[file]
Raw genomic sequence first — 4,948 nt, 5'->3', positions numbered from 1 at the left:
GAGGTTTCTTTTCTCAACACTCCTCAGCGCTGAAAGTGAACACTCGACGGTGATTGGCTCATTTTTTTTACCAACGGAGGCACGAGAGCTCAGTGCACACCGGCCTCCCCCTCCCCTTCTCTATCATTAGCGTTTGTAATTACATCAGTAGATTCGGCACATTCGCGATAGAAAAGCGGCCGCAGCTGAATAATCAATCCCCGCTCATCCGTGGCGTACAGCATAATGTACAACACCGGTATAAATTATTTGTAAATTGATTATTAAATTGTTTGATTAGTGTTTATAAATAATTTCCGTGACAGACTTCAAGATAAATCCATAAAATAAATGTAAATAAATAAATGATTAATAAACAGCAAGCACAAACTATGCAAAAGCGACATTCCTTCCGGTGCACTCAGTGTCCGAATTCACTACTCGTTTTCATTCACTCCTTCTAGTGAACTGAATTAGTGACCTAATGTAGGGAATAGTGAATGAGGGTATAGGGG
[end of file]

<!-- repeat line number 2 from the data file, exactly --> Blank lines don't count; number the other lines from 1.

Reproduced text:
GAGGTTTCTTTTCTCAACACTCCTCAGCGCTGAAAGTGAACACTCGACGGTGATTGGCTCATTTTTTTTACCAACGGAGGCACGAGAGCTCAGTGCACACCGGCCTCCCCCTCCCCTTCTCTATCATTAGCGTTTGTAATTACATCAGTAGATTCGGCACATTCGCGATAGAAAAGCGGCCGCAGCTGAATAATCAATCCCCGCTCATCCGTGGCGTACAGCATAATGTACAACACCGGTATAAATTATTTGTAAATTGATTATTAAATTGTTTGATTAGTGTTTATAAATAATTTCCGTGACAGACTTCAAGATAAATCCATAAAATAAATGTAAATAAATAAATGATTAATAAACAGCAAGCACAAACTATGCAAAAGCGACATTCCTTCCGGTGCACTCAGTGTCCGAATTCACTACTCGTTTTCATTCACTCCTTCTAGTGAACTGAATTAGTGACCTAATGTAGGGAATAGTGAATGAGGGTATAGGGG